New planters have been created at a more accessible height for wheelchair users and children. They will grow veg for the school kitchen and for scavenger hunts hosted by the learning team. There will be a trail for children to follow around the walled garden, looking for ingredients for Mrs King’s recipe, as well as a potting area for younger visitors to get their hands dirty.
Within the walled gardens are a host of interesting features, such as the giant rhinoceros head that was donated some years ago. An original sun dial has also been reinstated after being in storage for many years; it was actually stolen from the Hall decades ago and was found in an auction in London!
Being a kitchen garden, there are of course a fair few greenhouses on site to grow the various fruits and vegetables. The north greenhouse on the far wall had been in a state of disrepair for many years. As part of the project, this has been restored to become a new seating area with information display boards about the many varieties of pear and fruit that line the walls of the garden.
Down in the Fairyland, an area designed based on one of the Stanhope children’s dreams, an archaeological dig had been done to decipher the origins of a plunge pool. Walter Spencer Stanhope had pneumonia and his physician advised him to jump in cold water once a day.
The pool is filled with fresh natural water that runs off the grounds and in it you can spot a variety of pondlife including koi carp. Through the stone archway, which has become a much-loved backdrop for wedding photographers, there is a south facing mirror pool, named because it has a perfect reflection.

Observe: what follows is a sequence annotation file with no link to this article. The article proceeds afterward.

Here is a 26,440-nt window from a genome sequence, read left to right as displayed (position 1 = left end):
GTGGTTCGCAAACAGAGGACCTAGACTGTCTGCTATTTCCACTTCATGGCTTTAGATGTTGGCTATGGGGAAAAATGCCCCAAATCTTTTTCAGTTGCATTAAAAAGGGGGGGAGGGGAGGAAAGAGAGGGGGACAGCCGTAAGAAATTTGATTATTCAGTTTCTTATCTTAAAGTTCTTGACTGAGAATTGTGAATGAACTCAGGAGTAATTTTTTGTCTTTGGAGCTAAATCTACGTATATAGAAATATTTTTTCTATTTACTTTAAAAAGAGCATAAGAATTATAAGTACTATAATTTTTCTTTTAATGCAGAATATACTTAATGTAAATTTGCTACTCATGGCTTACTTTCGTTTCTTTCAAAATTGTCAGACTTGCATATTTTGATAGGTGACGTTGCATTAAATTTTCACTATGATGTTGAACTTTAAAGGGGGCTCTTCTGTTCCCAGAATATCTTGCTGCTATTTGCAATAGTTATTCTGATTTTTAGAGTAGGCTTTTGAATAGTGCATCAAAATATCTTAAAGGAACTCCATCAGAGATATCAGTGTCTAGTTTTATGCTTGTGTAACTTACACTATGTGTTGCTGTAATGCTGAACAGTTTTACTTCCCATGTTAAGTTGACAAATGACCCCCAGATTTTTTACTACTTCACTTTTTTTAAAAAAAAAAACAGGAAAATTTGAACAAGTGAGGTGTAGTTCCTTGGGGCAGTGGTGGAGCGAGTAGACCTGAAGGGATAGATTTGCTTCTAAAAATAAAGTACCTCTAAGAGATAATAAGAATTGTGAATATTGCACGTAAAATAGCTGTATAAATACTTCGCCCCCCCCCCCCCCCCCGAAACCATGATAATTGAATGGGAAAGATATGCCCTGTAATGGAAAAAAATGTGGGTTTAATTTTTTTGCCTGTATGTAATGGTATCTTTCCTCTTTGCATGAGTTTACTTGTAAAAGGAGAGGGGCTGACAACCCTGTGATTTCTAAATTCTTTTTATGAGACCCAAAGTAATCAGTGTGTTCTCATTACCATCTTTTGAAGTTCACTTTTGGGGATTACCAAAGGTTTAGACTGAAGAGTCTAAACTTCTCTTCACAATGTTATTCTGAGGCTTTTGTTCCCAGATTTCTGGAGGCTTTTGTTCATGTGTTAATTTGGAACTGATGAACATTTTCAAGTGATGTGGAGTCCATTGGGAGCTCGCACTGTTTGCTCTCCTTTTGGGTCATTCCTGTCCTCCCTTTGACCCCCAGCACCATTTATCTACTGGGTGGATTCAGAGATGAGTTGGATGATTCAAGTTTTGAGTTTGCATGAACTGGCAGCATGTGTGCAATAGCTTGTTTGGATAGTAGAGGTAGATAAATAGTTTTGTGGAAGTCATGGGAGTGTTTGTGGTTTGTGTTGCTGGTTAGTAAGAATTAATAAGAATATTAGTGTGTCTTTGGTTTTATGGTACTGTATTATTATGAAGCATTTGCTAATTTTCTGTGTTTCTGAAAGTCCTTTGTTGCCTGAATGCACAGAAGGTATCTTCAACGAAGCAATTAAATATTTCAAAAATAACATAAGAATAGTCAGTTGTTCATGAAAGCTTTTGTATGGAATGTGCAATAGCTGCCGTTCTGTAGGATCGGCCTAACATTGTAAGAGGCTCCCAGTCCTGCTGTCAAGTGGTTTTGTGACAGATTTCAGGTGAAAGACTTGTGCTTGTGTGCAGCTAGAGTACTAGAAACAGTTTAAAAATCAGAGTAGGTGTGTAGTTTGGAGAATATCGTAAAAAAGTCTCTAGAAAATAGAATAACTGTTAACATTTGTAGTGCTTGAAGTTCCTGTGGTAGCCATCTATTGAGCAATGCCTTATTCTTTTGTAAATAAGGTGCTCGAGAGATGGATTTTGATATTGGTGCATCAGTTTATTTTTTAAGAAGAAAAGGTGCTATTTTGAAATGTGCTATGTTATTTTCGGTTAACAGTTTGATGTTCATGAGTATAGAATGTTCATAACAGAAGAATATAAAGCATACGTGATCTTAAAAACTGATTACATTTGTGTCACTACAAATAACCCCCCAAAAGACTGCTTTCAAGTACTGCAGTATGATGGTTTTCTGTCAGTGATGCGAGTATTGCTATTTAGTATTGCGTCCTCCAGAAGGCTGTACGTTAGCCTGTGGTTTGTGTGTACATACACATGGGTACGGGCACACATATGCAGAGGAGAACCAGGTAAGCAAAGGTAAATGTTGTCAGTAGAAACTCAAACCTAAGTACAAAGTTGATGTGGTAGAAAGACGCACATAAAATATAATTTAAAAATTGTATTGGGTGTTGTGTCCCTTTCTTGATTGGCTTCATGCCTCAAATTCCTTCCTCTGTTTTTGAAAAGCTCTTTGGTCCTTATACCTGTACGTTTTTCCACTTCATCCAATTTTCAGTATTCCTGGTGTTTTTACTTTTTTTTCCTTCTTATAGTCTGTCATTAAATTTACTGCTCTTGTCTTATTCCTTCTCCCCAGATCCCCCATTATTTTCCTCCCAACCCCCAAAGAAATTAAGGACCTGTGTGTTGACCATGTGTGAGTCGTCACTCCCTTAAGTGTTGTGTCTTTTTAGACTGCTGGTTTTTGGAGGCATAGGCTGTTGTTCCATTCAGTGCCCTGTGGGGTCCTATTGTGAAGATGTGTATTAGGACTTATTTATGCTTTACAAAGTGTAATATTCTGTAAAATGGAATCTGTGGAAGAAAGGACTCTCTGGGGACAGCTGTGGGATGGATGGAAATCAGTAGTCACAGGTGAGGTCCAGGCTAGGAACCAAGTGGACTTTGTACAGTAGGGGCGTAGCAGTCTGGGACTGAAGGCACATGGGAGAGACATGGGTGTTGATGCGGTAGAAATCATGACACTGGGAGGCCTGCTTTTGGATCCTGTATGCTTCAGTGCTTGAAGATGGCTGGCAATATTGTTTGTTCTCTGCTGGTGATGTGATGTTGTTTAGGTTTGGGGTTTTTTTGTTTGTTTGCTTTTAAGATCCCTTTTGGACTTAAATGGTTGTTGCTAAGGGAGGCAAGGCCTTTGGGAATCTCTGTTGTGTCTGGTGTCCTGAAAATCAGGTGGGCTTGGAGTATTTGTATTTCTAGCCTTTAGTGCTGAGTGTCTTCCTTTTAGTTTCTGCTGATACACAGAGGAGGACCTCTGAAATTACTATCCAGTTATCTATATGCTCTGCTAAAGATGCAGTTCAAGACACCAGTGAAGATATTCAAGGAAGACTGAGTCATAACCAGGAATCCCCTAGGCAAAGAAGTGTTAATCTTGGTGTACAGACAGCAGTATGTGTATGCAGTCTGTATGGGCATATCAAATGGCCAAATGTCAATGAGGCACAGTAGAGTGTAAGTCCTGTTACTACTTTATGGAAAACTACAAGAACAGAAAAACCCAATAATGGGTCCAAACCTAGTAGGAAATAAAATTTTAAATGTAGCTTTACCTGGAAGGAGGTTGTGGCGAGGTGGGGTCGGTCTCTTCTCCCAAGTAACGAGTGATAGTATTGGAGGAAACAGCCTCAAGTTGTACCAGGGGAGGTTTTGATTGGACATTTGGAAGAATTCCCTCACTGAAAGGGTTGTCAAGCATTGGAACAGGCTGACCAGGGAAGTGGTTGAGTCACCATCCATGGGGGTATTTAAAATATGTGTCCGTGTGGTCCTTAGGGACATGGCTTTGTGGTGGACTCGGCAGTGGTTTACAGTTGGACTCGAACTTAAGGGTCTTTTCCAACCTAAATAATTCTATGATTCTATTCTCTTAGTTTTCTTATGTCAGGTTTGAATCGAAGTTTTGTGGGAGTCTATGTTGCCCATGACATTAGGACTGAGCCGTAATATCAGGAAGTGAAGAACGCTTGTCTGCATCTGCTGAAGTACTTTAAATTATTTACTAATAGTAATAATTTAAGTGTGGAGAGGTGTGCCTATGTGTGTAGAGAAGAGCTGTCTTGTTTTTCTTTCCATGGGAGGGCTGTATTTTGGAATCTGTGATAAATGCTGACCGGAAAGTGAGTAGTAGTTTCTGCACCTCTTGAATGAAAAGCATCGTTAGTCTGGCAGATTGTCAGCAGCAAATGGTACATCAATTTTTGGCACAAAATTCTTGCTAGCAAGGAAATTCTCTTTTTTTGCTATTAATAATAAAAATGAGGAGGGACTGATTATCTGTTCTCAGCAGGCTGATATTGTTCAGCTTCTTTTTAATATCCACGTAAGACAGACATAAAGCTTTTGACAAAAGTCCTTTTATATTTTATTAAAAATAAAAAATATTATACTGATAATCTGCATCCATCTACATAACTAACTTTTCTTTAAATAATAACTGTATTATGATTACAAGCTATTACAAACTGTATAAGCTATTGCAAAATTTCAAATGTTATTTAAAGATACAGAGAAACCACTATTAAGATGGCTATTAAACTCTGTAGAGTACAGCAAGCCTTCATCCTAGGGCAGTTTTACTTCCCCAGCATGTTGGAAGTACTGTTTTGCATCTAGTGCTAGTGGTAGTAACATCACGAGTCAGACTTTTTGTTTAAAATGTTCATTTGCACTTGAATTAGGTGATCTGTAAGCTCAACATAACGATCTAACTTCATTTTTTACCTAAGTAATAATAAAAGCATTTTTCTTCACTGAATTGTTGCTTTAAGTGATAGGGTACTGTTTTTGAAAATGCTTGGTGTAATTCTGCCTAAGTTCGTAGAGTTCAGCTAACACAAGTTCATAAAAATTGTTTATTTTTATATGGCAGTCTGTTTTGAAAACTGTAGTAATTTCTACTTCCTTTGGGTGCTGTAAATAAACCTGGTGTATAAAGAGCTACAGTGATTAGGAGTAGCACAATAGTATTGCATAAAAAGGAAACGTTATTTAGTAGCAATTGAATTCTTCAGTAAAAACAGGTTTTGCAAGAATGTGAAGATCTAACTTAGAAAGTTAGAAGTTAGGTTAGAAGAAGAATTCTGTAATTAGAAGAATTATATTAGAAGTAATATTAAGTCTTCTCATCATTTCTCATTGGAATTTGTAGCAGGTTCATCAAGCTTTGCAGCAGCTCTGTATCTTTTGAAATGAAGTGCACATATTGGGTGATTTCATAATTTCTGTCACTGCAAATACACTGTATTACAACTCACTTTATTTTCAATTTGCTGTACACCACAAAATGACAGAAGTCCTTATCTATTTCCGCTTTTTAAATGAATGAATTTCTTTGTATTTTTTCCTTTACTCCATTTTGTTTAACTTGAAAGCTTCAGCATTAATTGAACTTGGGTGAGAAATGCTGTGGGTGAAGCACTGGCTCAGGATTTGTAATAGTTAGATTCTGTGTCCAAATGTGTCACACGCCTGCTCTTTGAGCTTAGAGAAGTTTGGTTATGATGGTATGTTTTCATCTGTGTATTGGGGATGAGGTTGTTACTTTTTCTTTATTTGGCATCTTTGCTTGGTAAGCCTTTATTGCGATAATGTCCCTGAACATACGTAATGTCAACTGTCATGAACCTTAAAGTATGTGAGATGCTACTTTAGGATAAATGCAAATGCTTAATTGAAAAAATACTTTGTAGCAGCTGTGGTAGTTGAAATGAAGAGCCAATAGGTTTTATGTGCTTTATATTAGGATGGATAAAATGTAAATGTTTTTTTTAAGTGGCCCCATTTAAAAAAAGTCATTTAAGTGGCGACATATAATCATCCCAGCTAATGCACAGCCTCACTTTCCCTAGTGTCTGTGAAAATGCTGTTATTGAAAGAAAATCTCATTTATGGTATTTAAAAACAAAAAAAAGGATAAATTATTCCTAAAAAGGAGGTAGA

Conserving natural habitats has always been an important and integral part of the project; there are hundreds of varieties of plants, trees, flowers, fruit, animals, birds, fish and amphibians on site.
Within the woodland area on the other side of the front lawn, there is now a discovery trail which will interest young and old. Can you find the den building, little twig house, or musical instruments?
Volunteers helped cut through the formerly unused area which has added a third of extra space to the parklands for families to discover. One of the volunteers, Mick, is a retired tree surgeon who has skilfully crafted a range of elements from the wood removed by the garden team.
Going through this trail will lead you to two charming old buildings which have also been excavated and cleaned up. These are the privy midden toilet and the ice house which stored ice from the nearby pond at Gardeners Cottage.
And of course, what’s a visit to Cannon Hall without marvelling at the iconic building itself. The hall is now a museum which tells the tale of the Spencer-Stanhope family and includes a range of ceramics, glass and artwork from their collection.
For more information about the park and its opening times, visit www.cannon-hall.com